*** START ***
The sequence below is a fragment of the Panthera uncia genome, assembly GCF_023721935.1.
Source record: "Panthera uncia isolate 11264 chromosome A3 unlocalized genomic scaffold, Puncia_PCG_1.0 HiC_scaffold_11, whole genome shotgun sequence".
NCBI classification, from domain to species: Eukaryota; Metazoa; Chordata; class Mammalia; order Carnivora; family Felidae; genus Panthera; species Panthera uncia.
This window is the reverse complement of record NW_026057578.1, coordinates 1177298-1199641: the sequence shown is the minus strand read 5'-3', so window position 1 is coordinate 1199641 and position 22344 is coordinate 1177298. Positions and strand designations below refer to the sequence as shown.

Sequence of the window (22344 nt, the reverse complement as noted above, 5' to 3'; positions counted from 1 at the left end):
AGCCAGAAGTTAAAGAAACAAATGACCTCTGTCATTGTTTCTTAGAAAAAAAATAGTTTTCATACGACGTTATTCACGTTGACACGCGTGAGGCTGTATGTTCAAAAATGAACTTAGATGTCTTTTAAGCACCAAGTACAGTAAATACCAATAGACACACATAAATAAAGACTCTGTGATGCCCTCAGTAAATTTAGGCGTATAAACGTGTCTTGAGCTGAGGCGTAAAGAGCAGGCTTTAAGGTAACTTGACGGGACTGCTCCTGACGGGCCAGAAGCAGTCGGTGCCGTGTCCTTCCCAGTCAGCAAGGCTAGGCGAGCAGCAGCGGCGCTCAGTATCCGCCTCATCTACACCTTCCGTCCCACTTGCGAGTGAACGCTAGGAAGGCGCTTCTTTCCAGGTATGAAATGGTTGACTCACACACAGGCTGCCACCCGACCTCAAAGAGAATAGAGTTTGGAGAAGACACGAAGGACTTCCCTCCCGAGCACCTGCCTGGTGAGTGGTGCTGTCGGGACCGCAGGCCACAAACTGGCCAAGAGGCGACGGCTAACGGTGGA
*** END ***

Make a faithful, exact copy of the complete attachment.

The sequence below is a fragment of the Panthera uncia genome, assembly GCF_023721935.1.
Source record: "Panthera uncia isolate 11264 chromosome A3 unlocalized genomic scaffold, Puncia_PCG_1.0 HiC_scaffold_11, whole genome shotgun sequence".
NCBI classification, from domain to species: Eukaryota; Metazoa; Chordata; class Mammalia; order Carnivora; family Felidae; genus Panthera; species Panthera uncia.
This window is the reverse complement of record NW_026057578.1, coordinates 1177298-1199641: the sequence shown is the minus strand read 5'-3', so window position 1 is coordinate 1199641 and position 22344 is coordinate 1177298. Positions and strand designations below refer to the sequence as shown.

Sequence of the window (22344 nt, the reverse complement as noted above, 5' to 3'; positions counted from 1 at the left end):
AGCCAGAAGTTAAAGAAACAAATGACCTCTGTCATTGTTTCTTAGAAAAAAAATAGTTTTCATACGACGTTATTCACGTTGACACGCGTGAGGCTGTATGTTCAAAAATGAACTTAGATGTCTTTTAAGCACCAAGTACAGTAAATACCAATAGACACACATAAATAAAGACTCTGTGATGCCCTCAGTAAATTTAGGCGTATAAACGTGTCTTGAGCTGAGGCGTAAAGAGCAGGCTTTAAGGTAACTTGACGGGACTGCTCCTGACGGGCCAGAAGCAGTCGGTGCCGTGTCCTTCCCAGTCAGCAAGGCTAGGCGAGCAGCAGCGGCGCTCAGTATCCGCCTCATCTACACCTTCCGTCCCACTTGCGAGTGAACGCTAGGAAGGCGCTTCTTTCCAGGTATGAAATGGTTGACTCACACACAGGCTGCCACCCGACCTCAAAGAGAATAGAGTTTGGAGAAGACACGAAGGACTTCCCTCCCGAGCACCTGCCTGGTGAGTGGTGCTGTCGGGACCGCAGGCCACAAACTGGCCAAGAGGCGACGGCTAACGGTGGA